Firewalls play a critical role in safeguarding your Google Cloud Platform (GCP) infrastructure from unauthorized access, malicious activities, and potential security breaches. 🔒 By implementing well-defined firewall rules, you can establish robust defenses and ensure the integrity and confidentiality of your data. In this article, we will explore the fundamental aspects of firewall rules and provide you with the knowledge to protect your GCP infrastructure effectively.
After following this article, you will also be able to fix any issues when receiving the following error message when connecting to a new compute instance via SSH:
Your connection will most likely fail. VM is missing firewall rule allowing TCP ingress traffic from 0.0.0.0/0 on port 22. Or
We are unable to connect to the VM on port 22. Please ensure that VM has a firewall rule that allows TCP ingress traffic from the IP range 0.0.0.0/0, port: 22.
Understanding Firewall Rules 🔥
Firewall rules act as a protective barrier, allowing or denying incoming and outgoing network traffic. In the context of GCP, firewall rules are essential for securing compute instances, load balancers, and other network resources. By explicitly defining the allowed connections and blocking unwanted traffic.
Firewall Rules 📏
Firewall rules are the individual configurations that define the traffic allowed or denied at the instance level. They are associated with specific tags, service accounts, or all instances. Firewall rules operate based on the priority assigned to them, rules with lower numbers get prioritized first.
Each firewall rule consists of criteria that define the characteristics of the traffic it applies to, such as the source IP range, destination IP range, protocol, destination, and port.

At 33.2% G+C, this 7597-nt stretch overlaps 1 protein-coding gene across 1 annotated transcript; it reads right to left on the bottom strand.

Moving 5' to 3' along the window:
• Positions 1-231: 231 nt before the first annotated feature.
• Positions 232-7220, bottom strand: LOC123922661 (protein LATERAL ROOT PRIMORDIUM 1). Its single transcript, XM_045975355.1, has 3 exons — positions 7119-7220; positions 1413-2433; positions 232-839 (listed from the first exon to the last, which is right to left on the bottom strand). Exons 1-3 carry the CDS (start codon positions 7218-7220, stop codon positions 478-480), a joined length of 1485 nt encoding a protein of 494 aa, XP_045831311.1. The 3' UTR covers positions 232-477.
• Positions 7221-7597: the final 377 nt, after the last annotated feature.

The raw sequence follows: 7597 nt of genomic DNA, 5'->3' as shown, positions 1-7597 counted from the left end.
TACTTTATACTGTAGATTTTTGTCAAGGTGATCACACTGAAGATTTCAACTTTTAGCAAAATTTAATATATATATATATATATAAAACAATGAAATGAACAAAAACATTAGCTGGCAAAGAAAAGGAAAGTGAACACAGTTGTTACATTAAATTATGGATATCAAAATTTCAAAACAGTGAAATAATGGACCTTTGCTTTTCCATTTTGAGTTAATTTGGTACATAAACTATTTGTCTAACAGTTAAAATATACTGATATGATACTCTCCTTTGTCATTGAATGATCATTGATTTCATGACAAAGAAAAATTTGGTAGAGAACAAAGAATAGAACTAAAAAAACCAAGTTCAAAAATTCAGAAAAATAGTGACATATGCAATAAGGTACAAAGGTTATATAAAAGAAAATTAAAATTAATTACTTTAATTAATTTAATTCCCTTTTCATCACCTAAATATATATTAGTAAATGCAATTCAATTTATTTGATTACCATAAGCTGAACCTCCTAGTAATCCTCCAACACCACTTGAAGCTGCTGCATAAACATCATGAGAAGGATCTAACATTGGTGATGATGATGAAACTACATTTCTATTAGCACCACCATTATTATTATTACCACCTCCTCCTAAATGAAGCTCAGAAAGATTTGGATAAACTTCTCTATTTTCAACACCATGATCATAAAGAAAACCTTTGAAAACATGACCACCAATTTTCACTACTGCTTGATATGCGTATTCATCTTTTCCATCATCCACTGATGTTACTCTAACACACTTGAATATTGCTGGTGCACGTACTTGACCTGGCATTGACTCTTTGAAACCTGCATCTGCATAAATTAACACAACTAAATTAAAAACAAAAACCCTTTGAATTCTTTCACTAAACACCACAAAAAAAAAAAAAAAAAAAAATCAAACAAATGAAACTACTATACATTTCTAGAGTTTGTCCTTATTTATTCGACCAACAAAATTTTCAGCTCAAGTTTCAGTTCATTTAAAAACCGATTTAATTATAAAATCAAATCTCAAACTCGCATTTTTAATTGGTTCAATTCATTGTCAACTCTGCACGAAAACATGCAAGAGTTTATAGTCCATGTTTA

Create new firewall rule 📑
To create a new firewall rule, navigate to VPC network and click Create Firewall Rule. This will initiate the creation process.
Now we can configure the firewall rule.
- Name and Description: Provide a meaningful name and description for the firewall rule to easily identify its purpose and functionality.
- Logs: Keep in mind that activating logging will incur additional costs.
- Priority: Assign a priority value to the rule to determine its precedence in relation to other firewall rules.
- Direction of traffic: Select whether the rule applies to ingress (incoming) or egress (outgoing) traffic.
- Action: Specify the action to be taken for the matching traffic. Choose between allowing or denying the traffic.
- Targets: Define the targets for the rule. This can be a specific tag, a service account, or all instances within the network. If you want to select an individual service, it's advisable to use service accounts. Otherwise use network tags, if you want to select a group of services/instances (You need to assign the instances with the tag to apply the firewall rule).
- Source and Destination: Set the source and destination filter to define the traffic's origin and destination.
- Protocols and Ports: Specify the protocols (TCP, UDP, or other) and ports (specific ports or port ranges) that the rule should match.
alexanderhose@gcp:~$ gcloud compute --project=<projectID> firewall-rules create allow-ssh --direction=INGRESS --priority=1000 --network=default --action=ALLOW --rules=tcp:22 --source-ranges=0.0.0.0/0 --target-service-accounts=<service-account-name>
Check the assigned instances 🔬
If you go to the firewall rule details after the creation. You can see to which instances it is assigned to.